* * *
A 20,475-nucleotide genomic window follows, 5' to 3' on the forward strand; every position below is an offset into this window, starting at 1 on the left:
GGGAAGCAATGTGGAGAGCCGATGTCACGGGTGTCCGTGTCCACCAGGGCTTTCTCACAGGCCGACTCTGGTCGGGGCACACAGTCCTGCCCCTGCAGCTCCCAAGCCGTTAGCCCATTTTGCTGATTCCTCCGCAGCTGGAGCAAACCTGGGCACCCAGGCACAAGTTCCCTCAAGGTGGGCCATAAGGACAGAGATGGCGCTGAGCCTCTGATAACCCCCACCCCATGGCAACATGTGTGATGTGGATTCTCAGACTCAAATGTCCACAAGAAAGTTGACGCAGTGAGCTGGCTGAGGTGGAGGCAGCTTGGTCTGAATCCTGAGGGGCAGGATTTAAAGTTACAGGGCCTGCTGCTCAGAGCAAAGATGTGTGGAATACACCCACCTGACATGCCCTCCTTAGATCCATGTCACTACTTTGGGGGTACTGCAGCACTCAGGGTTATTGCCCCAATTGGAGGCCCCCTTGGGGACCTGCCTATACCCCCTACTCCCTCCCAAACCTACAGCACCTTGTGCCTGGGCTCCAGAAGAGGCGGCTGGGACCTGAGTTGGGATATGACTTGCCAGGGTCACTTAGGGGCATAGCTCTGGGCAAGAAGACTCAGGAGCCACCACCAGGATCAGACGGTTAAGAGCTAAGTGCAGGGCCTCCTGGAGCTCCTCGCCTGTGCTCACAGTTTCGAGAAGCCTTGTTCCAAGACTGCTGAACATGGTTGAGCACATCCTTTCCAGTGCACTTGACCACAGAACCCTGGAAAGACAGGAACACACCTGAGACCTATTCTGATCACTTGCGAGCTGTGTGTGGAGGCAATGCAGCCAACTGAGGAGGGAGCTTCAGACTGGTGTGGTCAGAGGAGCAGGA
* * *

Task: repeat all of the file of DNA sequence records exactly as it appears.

A 20,475-nucleotide genomic window follows, 5' to 3' on the forward strand; every position below is an offset into this window, starting at 1 on the left:
GGGAAGCAATGTGGAGAGCCGATGTCACGGGTGTCCGTGTCCACCAGGGCTTTCTCACAGGCCGACTCTGGTCGGGGCACACAGTCCTGCCCCTGCAGCTCCCAAGCCGTTAGCCCATTTTGCTGATTCCTCCGCAGCTGGAGCAAACCTGGGCACCCAGGCACAAGTTCCCTCAAGGTGGGCCATAAGGACAGAGATGGCGCTGAGCCTCTGATAACCCCCACCCCATGGCAACATGTGTGATGTGGATTCTCAGACTCAAATGTCCACAAGAAAGTTGACGCAGTGAGCTGGCTGAGGTGGAGGCAGCTTGGTCTGAATCCTGAGGGGCAGGATTTAAAGTTACAGGGCCTGCTGCTCAGAGCAAAGATGTGTGGAATACACCCACCTGACATGCCCTCCTTAGATCCATGTCACTACTTTGGGGGTACTGCAGCACTCAGGGTTATTGCCCCAATTGGAGGCCCCCTTGGGGACCTGCCTATACCCCCTACTCCCTCCCAAACCTACAGCACCTTGTGCCTGGGCTCCAGAAGAGGCGGCTGGGACCTGAGTTGGGATATGACTTGCCAGGGTCACTTAGGGGCATAGCTCTGGGCAAGAAGACTCAGGAGCCACCACCAGGATCAGACGGTTAAGAGCTAAGTGCAGGGCCTCCTGGAGCTCCTCGCCTGTGCTCACAGTTTCGAGAAGCCTTGTTCCAAGACTGCTGAACATGGTTGAGCACATCCTTTCCAGTGCACTTGACCACAGAACCCTGGAAAGACAGGAACACACCTGAGACCTATTCTGATCACTTGCGAGCTGTGTGTGGAGGCAATGCAGCCAACTGAGGAGGGAGCTTCAGACTGGTGTGGTCAGAGGAGCAGGA